South Park – North Park – Golden Hill

an ecumenical catholic ministry

Friday, March 15, 2019

Settling Things Like a Man

Spirituality Without Humility

I’m late getting articles to you about Lent, but those don’t usually appear until after my deadline. So better late than never. Of course, one doesn’t need to practice Lent to appreciate insights like those found in this piece by John Zahl at Mockingbird.
Today it seems most voices in the Church (at least the one to which I belong) seek to advocate a message about the human self that aligns almost exactly with the shallow philosophies proffered in any issue of Cosmopolitan Magazine. Cue the preacher who interprets loving your neighbor as yourself as being about, well, loving yourself. Under the auspices of “Incarnational” language, the individual is deified. The true self is equated with the divine, and this is assumed to be a profound approach, and not that of every Montessori teacher/college drop-out. God-as-self is the most basic (#Basic) and misleading path in the world. The pursuit of it is the pursuit of self-interest: spirituality without humility. The assumption seems to be: “I must increase so that God might increase.”
Settling Things Like a Man
As I mentioned in a previous link, I’ve been pondering the recent flurry of talk about traditional masculinity being “toxic.” In particular, there is concern about aggressiveness, competitiveness, stoicism, and dominance. I just ran across a constructive piece (versus the previous pieces, which were a bit snarky) by a clinical psychologist (“The Last Place Men Can Settle Things Like Men”) who both recognize the need for men to be in better touch with their emotions and to have constructive outlets for traditional masculine traits—outlets like mixed martial arts. One example:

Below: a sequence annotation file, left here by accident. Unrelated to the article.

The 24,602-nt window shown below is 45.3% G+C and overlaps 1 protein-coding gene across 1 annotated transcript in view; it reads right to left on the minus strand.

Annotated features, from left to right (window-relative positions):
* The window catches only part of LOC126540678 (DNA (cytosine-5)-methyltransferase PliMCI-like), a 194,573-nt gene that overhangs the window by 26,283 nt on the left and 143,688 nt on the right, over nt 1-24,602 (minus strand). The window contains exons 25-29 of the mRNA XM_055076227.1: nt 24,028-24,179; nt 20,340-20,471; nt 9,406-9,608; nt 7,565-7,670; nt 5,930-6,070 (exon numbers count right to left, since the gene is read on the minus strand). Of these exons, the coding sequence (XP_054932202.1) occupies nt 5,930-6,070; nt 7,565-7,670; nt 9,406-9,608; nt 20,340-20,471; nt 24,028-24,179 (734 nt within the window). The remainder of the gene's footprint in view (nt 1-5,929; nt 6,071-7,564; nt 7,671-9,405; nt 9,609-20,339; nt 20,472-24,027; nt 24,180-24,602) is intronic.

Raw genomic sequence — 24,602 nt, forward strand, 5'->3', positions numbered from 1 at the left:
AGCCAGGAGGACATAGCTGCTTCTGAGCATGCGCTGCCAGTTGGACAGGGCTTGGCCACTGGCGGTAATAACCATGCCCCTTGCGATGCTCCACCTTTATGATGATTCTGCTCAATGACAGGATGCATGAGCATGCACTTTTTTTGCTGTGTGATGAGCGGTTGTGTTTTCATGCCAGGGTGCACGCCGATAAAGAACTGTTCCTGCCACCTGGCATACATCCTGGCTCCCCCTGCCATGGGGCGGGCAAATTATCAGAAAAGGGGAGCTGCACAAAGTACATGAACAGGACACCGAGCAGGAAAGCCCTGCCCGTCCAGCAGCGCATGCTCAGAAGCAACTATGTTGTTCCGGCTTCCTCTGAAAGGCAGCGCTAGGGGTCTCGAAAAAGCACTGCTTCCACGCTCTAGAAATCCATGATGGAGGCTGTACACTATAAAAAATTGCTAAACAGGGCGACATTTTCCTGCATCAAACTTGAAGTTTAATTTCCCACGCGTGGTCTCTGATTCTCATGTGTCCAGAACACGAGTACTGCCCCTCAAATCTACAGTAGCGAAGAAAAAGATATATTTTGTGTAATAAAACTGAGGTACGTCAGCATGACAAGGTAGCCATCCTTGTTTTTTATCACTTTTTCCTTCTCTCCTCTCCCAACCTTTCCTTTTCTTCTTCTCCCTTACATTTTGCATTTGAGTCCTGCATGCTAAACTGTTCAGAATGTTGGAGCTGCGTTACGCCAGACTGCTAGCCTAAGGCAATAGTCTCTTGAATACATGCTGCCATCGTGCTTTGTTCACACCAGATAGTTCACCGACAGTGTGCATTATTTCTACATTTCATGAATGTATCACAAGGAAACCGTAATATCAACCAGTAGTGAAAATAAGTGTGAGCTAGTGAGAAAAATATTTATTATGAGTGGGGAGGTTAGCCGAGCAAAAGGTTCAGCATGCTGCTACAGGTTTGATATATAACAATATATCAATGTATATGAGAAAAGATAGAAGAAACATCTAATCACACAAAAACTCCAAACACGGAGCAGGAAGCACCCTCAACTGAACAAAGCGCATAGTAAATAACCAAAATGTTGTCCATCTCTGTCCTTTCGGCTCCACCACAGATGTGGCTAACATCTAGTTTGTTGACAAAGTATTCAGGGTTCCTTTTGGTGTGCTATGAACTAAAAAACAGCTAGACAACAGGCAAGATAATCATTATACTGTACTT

Actor Ed O’Neill holds a black belt, and entered training to learn to control and channel his youthful aggression. Competitors must be aggressive, in order to win. Aggressiveness is an essential psychological component in the ring, demonstrating one’s commitment. An aggressive attack is a man’s way of announcing his presence and his belief that this moment matters. But men who cannot control and manage their aggression, who cannot temper it and use it, lose quickly. Aggression is merely a tool, and successful fighters learn to use that tool and sharpen it. It is the man who uses the aggression, not the other way around.
When God Settles Things
One of the most troublesome theological trends in the last few decades has been the increasing fondness for universalism—the idea that everyone will eventually be saved. I admit it’s an attractive idea—until you start thinking about what Jesus said about all this. He’s pretty clear about there being a Judgment Day in which those who have willfully and stubbornly rejected God will not enjoy his presence in the next (see Matt. 23–25 for starters). This is a sobering part of the message of Jesus, and one we are called to preach as well, as uncomfortable as it might make us. But as historian Michael McClymond notes in this interview, universalism (one attempt to soften the hard words of Jesus) has never been an idea that has gained much of following, and for good reason.
Hate-Crime Hoaxes on the Rise?
Here is an interesting pair of pieces that came to me independently of one another. The first is an interview about the culture of victimhood. It’s more balanced than the title and source (Spiked) suggests. It’s an interview with a sociologist who became fascinated with hate-crime hoaxes and wondered what was going on.
The second piece is a Twitter thread by a journalist and photographer, listing a number of hate-crime hoaxes he has tracked. I hadn’t realized it was such a phenomenon. I suppose I just hadn’t been paying attention.
Humor for the Committed
I suspect some of you are committed to reading more of the Bible during Lent. And some have given up social media for the season. I don’t want to distract either group, but ... you might want to check out this John Crist video: “If Bible Characters Had iPhones.”
Grace and peace,

Mark GalliMark Galli
Mark Galli
Editor-in-Chief, Christianity Today



No comments: